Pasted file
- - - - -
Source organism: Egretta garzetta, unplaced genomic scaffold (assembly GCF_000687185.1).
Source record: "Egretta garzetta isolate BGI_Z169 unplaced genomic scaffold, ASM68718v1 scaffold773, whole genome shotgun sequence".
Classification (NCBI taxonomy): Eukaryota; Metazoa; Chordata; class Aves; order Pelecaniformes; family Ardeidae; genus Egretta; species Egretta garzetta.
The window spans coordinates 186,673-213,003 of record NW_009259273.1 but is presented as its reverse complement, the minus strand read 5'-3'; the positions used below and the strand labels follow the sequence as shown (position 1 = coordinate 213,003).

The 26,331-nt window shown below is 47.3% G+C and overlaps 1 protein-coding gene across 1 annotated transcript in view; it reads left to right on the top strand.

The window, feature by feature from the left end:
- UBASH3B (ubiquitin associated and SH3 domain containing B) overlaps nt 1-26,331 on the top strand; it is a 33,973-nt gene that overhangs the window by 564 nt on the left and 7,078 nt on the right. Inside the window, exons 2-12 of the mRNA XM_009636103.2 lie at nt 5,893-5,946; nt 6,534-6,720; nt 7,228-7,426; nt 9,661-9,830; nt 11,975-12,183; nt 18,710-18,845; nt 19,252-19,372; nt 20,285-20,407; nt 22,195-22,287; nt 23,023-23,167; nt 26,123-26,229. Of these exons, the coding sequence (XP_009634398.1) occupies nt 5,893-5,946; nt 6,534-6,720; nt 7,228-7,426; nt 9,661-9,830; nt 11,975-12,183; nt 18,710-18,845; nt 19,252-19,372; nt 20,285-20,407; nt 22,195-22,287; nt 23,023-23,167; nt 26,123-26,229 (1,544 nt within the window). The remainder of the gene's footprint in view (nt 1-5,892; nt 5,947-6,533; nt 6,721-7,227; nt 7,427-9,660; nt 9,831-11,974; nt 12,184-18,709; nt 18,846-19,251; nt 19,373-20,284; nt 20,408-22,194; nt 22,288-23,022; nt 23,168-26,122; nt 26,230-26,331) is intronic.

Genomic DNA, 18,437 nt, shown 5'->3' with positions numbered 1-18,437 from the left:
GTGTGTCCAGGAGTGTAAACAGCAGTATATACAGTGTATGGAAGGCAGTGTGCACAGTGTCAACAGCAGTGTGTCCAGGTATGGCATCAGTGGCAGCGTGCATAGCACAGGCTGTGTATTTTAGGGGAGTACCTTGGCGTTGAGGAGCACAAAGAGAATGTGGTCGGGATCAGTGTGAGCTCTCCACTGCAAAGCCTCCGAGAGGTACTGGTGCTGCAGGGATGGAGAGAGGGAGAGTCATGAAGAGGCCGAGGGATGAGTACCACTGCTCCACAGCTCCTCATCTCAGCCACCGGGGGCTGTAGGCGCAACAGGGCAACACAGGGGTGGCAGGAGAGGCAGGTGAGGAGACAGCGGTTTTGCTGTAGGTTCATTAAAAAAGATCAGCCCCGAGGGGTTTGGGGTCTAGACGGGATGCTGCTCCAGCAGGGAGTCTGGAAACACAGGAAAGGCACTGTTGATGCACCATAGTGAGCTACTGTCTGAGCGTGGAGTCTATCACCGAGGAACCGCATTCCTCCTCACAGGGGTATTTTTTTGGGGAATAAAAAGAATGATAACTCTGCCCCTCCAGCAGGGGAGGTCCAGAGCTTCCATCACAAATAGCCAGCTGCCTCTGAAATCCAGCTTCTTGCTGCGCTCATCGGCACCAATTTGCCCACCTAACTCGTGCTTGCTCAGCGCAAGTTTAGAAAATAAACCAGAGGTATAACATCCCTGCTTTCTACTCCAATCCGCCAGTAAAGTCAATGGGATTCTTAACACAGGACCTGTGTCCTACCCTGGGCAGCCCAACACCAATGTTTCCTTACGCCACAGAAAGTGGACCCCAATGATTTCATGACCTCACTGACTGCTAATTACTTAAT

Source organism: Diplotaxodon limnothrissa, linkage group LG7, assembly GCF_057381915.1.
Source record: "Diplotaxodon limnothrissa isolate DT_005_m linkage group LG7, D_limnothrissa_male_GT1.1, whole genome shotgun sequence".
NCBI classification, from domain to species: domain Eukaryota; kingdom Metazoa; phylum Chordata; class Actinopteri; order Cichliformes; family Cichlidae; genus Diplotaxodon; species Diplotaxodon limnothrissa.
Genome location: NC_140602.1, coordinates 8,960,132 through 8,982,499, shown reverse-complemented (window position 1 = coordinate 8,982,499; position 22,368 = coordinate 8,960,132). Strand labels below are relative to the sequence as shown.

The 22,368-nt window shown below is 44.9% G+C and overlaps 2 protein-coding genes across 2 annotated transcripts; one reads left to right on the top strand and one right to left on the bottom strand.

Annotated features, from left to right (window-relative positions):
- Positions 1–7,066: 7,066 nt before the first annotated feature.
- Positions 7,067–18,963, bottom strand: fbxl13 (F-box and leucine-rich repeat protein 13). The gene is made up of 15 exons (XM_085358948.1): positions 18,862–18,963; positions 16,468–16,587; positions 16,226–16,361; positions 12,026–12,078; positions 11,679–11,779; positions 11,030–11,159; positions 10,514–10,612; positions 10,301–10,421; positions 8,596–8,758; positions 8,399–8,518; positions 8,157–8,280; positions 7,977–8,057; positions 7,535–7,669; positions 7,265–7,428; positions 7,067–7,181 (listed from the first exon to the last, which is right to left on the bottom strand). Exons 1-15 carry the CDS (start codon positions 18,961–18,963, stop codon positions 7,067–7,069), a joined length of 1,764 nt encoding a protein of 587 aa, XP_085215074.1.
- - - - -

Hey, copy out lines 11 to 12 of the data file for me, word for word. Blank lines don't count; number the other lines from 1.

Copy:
Source record: "Diplotaxodon limnothrissa isolate DT_005_m linkage group LG7, D_limnothrissa_male_GT1.1, whole genome shotgun sequence".
NCBI classification, from domain to species: domain Eukaryota; kingdom Metazoa; phylum Chordata; class Actinopteri; order Cichliformes; family Cichlidae; genus Diplotaxodon; species Diplotaxodon limnothrissa.